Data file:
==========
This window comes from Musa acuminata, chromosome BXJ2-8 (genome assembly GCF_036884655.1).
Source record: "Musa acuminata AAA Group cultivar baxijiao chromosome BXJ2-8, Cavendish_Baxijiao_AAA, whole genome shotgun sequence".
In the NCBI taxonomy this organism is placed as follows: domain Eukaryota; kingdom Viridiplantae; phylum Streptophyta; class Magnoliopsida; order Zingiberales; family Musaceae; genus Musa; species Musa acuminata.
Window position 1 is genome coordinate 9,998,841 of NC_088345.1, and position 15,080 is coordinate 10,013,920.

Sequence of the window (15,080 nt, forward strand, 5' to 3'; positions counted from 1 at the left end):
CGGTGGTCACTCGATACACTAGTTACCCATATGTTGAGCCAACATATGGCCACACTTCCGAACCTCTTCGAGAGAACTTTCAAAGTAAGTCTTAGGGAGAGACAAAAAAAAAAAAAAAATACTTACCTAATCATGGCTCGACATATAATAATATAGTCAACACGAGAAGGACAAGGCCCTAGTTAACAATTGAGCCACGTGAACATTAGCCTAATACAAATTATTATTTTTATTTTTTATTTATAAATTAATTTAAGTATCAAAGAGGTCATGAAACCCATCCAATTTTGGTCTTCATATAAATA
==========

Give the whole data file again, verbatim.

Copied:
This window comes from Musa acuminata, chromosome BXJ2-8 (genome assembly GCF_036884655.1).
Source record: "Musa acuminata AAA Group cultivar baxijiao chromosome BXJ2-8, Cavendish_Baxijiao_AAA, whole genome shotgun sequence".
In the NCBI taxonomy this organism is placed as follows: domain Eukaryota; kingdom Viridiplantae; phylum Streptophyta; class Magnoliopsida; order Zingiberales; family Musaceae; genus Musa; species Musa acuminata.
Window position 1 is genome coordinate 9,998,841 of NC_088345.1, and position 15,080 is coordinate 10,013,920.

Sequence of the window (15,080 nt, forward strand, 5' to 3'; positions counted from 1 at the left end):
CGGTGGTCACTCGATACACTAGTTACCCATATGTTGAGCCAACATATGGCCACACTTCCGAACCTCTTCGAGAGAACTTTCAAAGTAAGTCTTAGGGAGAGACAAAAAAAAAAAAAAAATACTTACCTAATCATGGCTCGACATATAATAATATAGTCAACACGAGAAGGACAAGGCCCTAGTTAACAATTGAGCCACGTGAACATTAGCCTAATACAAATTATTATTTTTATTTTTTATTTATAAATTAATTTAAGTATCAAAGAGGTCATGAAACCCATCCAATTTTGGTCTTCATATAAATA